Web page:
Friday, August 11, 2017

How to engage in racial discourse when you’re white

First, rather than posit an authoritative stance on any sort of empirical truth about race and identity issues: don’t. Instead, listen and learn (primarily to people of color; not white males; I realize the hypocrisy of that statement and intend for this piece to be a starting point- an overview of things I have learned from people of color, with plenty of links for further learning). Amplify marginalized voices. But do not take credit for them or pat yourself on the back for being an ally - if you think about it, that is reinforcing a position of privilege and dominance, as it attempts to redirect the attention to a particular identity that is already hegemonic. I also understand that my views are imperfect. I will own the problematics of my arguments, and I will own my continual growth and understanding. That is my responsibility.
What I wish to confront is the discomfort associated with thinking deeply and frequently about these topics; they are messy and emotionally-charged-- but for some (namely, people whose identity is physically represented to the world as a person of color), the discomfort is ubiquitously present in their everyday experience as they are faced with constant reminders of how the world has been shaped around race. I also wish to avoid a dismissive attitude, as was described by an African-American college student who felt shut down when attempting to discuss race with both fellow students and professors who were white.
Race is both structural (i.e., woven into the institutions, policies, and practices that influence social behavior) and subjectively individual; especially with regard to the latter, it is impossible for a white person, especially a white male to truly empathize with the complex experience of others (I realize that even saying this is dangerously close to positioning “white male” as normal or default - that’s another pitfall to watch out for; see how it reinforces the dominance of a particular identity?).
Educate yourself about history not as some fixed series of separate events but as a continuum - a way of perpetuating and unraveling dominant ideologies. Try to truly understand privilege not in a personal sense, but in a historical and structural sense.
Understand the myth of meritocracy and the real phenomenon of unconscious bias if you find yourself trying to defend arguments that we live in a “post-racial” society or that access to opportunities and jobs, etc. are solely based on individual skills.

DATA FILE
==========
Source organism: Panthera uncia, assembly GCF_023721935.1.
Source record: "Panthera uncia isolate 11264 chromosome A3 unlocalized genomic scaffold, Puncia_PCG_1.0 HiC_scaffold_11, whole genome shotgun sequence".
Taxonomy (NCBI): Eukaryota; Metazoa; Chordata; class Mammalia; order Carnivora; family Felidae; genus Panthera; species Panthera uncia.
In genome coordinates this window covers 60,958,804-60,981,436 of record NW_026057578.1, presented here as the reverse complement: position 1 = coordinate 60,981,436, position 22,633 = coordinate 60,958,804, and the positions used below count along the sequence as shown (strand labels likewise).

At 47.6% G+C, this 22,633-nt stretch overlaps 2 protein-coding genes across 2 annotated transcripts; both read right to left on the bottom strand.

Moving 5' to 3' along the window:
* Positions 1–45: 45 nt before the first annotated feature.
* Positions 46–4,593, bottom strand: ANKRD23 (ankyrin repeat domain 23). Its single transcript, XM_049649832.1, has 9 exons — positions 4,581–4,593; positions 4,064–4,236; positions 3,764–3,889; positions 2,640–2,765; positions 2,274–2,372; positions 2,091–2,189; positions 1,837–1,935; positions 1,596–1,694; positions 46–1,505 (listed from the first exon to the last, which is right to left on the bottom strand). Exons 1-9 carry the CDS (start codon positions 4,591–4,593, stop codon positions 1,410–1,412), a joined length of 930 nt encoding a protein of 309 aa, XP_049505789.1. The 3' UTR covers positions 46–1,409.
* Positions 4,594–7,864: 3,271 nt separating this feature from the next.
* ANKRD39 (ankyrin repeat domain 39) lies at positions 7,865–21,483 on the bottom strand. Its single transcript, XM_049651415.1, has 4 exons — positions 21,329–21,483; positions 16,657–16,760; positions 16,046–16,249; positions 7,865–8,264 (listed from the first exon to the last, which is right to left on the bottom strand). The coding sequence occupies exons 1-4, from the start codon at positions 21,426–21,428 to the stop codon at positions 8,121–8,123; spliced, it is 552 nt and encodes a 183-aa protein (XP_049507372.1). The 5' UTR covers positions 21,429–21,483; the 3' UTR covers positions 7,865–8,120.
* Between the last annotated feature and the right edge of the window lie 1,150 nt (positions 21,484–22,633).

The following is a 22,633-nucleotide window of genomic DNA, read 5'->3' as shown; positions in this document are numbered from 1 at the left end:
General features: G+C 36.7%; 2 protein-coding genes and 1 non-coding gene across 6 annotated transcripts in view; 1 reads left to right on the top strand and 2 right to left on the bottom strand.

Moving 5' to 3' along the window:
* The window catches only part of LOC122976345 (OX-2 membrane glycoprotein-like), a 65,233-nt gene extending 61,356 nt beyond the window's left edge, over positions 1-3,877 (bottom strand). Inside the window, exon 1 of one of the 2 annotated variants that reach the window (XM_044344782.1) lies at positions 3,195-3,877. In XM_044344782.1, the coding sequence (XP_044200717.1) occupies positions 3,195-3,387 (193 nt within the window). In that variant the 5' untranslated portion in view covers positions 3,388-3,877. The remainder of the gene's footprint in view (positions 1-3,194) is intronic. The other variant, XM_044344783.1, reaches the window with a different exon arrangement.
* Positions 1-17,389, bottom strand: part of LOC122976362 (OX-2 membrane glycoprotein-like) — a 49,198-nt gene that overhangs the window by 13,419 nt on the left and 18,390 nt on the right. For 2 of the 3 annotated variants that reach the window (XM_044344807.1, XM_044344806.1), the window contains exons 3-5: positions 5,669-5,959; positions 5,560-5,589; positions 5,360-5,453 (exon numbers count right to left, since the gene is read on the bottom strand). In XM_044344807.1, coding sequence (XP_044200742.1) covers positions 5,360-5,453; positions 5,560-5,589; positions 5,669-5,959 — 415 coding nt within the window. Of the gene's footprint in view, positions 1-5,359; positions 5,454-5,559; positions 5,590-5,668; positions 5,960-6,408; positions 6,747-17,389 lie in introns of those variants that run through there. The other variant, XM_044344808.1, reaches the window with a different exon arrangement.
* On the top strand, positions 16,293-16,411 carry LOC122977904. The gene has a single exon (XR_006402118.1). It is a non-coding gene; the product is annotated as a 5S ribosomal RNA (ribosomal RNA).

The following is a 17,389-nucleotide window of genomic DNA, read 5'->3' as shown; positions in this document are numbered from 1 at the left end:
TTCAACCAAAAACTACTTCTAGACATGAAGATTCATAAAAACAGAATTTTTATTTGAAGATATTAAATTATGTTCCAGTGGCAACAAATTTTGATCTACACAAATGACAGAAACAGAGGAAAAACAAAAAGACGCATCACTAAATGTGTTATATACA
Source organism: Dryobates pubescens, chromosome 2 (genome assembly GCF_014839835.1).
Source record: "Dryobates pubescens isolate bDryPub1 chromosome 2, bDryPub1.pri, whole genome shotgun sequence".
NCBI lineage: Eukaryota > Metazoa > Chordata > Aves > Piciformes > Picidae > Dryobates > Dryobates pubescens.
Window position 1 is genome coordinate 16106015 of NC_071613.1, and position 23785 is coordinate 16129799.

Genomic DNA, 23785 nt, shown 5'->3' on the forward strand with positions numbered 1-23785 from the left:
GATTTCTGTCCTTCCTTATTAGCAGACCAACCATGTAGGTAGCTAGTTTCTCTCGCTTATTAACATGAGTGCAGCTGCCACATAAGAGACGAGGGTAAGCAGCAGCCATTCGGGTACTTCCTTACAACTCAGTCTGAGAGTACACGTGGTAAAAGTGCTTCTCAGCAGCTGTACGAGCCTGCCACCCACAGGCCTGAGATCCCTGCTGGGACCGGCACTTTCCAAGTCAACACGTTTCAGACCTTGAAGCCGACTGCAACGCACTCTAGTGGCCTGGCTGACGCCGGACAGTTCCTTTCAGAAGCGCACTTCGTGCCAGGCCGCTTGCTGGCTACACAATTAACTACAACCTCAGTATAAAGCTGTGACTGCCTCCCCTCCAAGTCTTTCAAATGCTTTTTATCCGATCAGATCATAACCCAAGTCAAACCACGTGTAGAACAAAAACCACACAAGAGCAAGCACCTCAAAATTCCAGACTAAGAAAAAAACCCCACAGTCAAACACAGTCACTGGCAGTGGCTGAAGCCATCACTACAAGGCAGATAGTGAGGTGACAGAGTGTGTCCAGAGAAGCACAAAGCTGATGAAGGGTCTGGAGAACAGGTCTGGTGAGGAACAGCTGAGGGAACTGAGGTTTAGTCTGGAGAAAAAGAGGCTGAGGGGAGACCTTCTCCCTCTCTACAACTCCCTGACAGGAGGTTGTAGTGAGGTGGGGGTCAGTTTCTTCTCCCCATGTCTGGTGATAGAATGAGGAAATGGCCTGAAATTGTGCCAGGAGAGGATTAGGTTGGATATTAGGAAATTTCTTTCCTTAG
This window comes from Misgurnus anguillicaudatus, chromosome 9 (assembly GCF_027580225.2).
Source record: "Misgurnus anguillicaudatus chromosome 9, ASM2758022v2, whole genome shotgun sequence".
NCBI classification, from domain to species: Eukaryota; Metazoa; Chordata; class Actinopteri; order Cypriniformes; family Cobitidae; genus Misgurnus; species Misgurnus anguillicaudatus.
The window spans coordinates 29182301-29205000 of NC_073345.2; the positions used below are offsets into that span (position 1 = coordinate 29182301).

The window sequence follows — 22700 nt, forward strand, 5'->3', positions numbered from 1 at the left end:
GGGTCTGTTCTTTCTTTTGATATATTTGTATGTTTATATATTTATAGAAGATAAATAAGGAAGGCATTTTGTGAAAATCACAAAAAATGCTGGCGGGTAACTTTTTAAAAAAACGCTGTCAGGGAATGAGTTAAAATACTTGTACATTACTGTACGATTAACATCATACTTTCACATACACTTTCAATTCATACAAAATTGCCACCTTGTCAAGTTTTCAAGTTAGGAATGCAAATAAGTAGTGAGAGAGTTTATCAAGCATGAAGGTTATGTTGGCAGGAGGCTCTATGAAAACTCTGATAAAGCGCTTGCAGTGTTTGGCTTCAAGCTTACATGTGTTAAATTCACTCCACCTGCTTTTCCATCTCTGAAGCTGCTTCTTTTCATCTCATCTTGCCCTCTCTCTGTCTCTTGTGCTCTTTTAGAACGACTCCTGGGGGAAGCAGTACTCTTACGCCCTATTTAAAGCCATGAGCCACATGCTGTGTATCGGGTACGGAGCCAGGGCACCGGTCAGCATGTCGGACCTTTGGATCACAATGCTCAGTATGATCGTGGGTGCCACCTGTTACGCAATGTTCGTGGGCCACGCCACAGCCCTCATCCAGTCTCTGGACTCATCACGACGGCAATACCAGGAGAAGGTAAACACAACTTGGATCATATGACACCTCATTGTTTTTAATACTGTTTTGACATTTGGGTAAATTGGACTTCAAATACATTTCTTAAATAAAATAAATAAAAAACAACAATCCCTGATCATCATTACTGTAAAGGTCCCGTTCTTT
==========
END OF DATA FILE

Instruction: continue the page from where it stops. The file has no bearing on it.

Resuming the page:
Ask why the frequency of missing children of color is disproportionately high and under-reported by media? Especially among Native American populations.
If you prefer to look at facts, there are plenty of rigorous studies that verify systemic racism; be careful not to cherry-pick data that is presented in a misleading or biased way if your goal is to challenge racist claims (and ask yourself why you think it is important for you to adopt a “devil’s advocate” position in the first place).
Defending things like free speech and open exchange of ideas is important, but recognize that these things are inherently influenced by ideological hegemonies which can be barely perceptible at times but which prevent speech from being truly free (free from false assumptions and values that are historically and socially reinforced), and that the recognition of such ideological hegemonies leads to the demand for things that may be seen as controversial in discussions of free speech, like safe spaces or trigger warnings. Just as society is not post-racial, in order to be “free,” free speech must be predicated on formats and language systems that are not infiltrated with hidden bias and taken-for-granted assumptions that were created and reinforced by dominant groups (often in the interest of self-interest). Interrogating the assumptions that preclude true freedom of speech or open dialogue is a project that should be taken up by white people; and it starts with listening and learning.


Other links to check out:
When you forget to whistle Vivaldi (and anything by Tressie McMillan Cottom): https://tressiemc.com/uncategorized/when-you-forget-to-whistle-vivaldi/
Deray McKesson on Twitter https://twitter.com/deray
Indian Country Media Network https://indiancountrymedianetwork.com/
So many more. . . what resources or people do you follow?